While most polls still show Joe Biden as the current frontrunner for the Democratic nomination, Elizabeth Warren has been gaining momentum, and trend lines show that she’s likely to maintain a lead over the former Vice President in the following months. As such, many of the candidates in last night’s Democratic primary debate took the opportunity to attack Warren for her more progressive proposals, competing amongst one another to position themselves as a sensible and moderate alternative to the two leading progressives in the race, Warren and Sanders, as well as the leading moderate, Joe Biden. While this tactic among many members of the historically crowded debate stage was to be expected, it nonetheless poses a challenge for Warren, who must struggle to maintain her narrow lead amidst concerns about the electability of such a radically progressive candidate in the general election.
Perhaps the most notable takeaway from Warren’s performance last night was her steadfast refusal to answer a question about whether or not the middle class would see an increase in taxes to pay for her Medicare-for-all plan. Despite being asked the question multiple times by moderator Anderson Cooper, and thereafter by fellow contenders Pete Buttigieg and Amy Klobuchar, Warren evaded a direct answer, instead insisting that her policies would not raise “costs” for the middle class and that she would not sign a bill that would make healthcare more expensive for working families.
Her failure to directly answer this question was made even more jarring by the fact that Bernie Sanders, who reiterated his famous quip that he “wrote the damn bill,” readily acknowledged that while premiums and deductibles would be eliminated under his plan, bringing down costs overall, taxes on the middle class would be increased to pay for it. Warren’s evasiveness on this issue, while strategic, stands in stark contrast to her normally thorough and detailed descriptions of her policy plans for which she has become well-known. Rivals Buttigieg, Klobuchar, and Biden wasted no time in calling Warren out, commenting that this politician-like evasiveness was exactly what voters hated about Washington and opining that her Medicare-for-All plan is not convincing if she can’t explain how to pay for it.
Despite heated disagreements among the dozens candidates displayed during the three-hour debate, the competitors were in near-unanimous agreement on a number of issues. The moderators, forgoing opening statements due to time constraints, opened the debate by asking each candidate for their views on impeachment. All twelve Democrats on-stage voiced their support for impeaching Donald Trump, with Elizabeth Warren pointing out that she supported impeachment in the immediate aftermath of the release of the Mueller Report for its description of numerous instances of obstruction of justice.
Notably, none of the candidates took the opportunity to attack Joe Biden for his son’s business dealings in Ukraine, instead focusing on the impropriety of a sitting president asking a foreign power for election assistance. Most, if not all of the candidates described Trump in damning terms, describing him as some variant of “the most corrupt president ever.” Joe Biden responded to a question about whether it was appropriate for his son to conduct business overseas while he was the Vice President by asserting that neither he nor his son ever did anything wrong and claiming that his son’s statement on the matter speaks for itself. Though many of the candidates have voiced their support for Biden in this matter in other venues since news broke of the whistleblower’s complaint, none did so last night, instead choosing not to address the topic.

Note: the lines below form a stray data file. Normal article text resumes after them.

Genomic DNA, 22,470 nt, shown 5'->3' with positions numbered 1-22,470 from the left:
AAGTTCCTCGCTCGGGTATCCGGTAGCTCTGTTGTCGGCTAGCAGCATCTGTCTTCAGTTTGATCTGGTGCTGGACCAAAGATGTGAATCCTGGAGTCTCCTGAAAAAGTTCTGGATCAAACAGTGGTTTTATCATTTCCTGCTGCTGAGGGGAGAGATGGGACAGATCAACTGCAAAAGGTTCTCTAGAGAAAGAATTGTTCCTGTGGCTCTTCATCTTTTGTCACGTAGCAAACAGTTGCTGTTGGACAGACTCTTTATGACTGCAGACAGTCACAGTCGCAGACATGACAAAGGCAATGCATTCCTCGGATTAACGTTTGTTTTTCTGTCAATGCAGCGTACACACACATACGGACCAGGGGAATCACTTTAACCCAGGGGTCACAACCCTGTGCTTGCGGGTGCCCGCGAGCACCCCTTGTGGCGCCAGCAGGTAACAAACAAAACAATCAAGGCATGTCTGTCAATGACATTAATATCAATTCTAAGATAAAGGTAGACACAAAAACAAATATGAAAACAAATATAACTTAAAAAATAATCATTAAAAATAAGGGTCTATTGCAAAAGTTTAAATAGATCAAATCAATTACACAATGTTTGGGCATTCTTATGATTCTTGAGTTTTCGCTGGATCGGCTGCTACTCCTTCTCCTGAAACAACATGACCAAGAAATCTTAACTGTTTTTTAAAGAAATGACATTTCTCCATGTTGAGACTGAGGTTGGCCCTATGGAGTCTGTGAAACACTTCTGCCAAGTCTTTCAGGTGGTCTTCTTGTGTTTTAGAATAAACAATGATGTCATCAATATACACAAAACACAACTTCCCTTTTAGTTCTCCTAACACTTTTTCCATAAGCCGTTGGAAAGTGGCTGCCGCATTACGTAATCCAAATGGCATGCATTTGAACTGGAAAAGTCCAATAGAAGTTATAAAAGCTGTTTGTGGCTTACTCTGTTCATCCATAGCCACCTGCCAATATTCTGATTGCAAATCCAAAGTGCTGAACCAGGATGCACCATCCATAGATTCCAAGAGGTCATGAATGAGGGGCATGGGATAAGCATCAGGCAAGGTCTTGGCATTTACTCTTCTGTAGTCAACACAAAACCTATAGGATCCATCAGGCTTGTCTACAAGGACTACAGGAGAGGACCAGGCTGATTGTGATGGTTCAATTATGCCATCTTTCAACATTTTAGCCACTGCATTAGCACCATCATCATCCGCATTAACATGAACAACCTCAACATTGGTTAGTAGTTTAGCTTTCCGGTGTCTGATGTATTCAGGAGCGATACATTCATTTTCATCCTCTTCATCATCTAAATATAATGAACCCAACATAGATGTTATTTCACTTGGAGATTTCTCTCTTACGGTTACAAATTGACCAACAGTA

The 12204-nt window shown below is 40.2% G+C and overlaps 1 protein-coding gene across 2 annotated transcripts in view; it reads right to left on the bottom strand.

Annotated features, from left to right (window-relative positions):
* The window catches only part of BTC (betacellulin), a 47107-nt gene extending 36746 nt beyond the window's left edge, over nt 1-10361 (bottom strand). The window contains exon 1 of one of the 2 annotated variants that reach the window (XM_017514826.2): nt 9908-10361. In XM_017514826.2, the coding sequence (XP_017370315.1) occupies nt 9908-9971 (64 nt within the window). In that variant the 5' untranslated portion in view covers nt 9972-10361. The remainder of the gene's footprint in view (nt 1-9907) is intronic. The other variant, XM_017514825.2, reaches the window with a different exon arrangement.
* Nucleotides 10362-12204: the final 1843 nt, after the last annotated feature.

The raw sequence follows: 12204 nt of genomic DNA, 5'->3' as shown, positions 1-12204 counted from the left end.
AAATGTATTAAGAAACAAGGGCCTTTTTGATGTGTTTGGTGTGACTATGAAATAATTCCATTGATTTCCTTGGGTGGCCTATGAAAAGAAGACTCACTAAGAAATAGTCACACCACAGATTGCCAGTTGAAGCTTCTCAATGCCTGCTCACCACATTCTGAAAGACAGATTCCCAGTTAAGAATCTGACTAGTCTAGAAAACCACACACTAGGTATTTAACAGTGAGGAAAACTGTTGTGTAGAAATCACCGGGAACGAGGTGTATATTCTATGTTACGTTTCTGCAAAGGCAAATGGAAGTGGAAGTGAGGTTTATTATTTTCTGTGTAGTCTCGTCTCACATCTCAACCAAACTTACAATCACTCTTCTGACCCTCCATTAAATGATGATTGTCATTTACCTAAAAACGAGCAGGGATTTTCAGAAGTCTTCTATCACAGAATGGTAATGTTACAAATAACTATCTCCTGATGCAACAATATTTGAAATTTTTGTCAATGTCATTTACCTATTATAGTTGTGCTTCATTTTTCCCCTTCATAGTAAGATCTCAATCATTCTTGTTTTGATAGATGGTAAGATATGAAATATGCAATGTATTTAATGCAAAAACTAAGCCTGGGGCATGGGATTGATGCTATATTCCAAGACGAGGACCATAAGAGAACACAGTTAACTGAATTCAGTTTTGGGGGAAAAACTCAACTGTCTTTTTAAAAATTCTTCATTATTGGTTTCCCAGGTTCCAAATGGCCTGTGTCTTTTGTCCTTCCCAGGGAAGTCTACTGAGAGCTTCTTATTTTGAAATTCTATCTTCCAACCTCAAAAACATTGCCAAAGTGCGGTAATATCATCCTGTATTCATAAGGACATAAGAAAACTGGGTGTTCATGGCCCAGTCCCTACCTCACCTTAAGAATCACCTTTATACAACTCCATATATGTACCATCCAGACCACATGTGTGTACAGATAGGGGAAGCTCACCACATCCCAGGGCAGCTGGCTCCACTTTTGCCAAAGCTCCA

Last night’s debate was not only the first debate since the beginning of formal impeachment proceedings, but also the first since Bernie Sanders’ heart attack, for which he received emergency surgery and which amplified concerns about the impact of his age on his ability to effectively carry out the duties of the president. Sanders preempted a question about his health by saying he was feeling great, and last night the Vermont senator appeared as vigorous and energetic as ever. Whereas in previous debates, candidates like Julian Castro attacked their older competitors for age-related concerns, this line of attack was not on display last night. Joe Biden, facing questions about his age, promised he would release his medical records before the first votes would be cast. Notably, the three most popular candidates — Warren, Sanders, and Biden — are all in their 70’s, as is Donald Trump, whose unhealthy lifestyle Cory Booker criticised last night.
Overall, last night’s historically crowded three-hour debate offered few surprises, but instead reflected the realities of a hotly contested primary to choose who should run against a uniquely vicious and corrupt incumbent president. Buttigieg pointed out that, due to the extent of Trump’s corruption, the next President would have the unenviable and tremendous task of healing a historically divided populace, as well as rebuilding damaged governmental institutions and relationships with allies around the world. The enormity of this task, as well as the urgency of selecting a candidate with the widespread appeal necessary to defeat Trump, is surely on Democratic voters’ minds.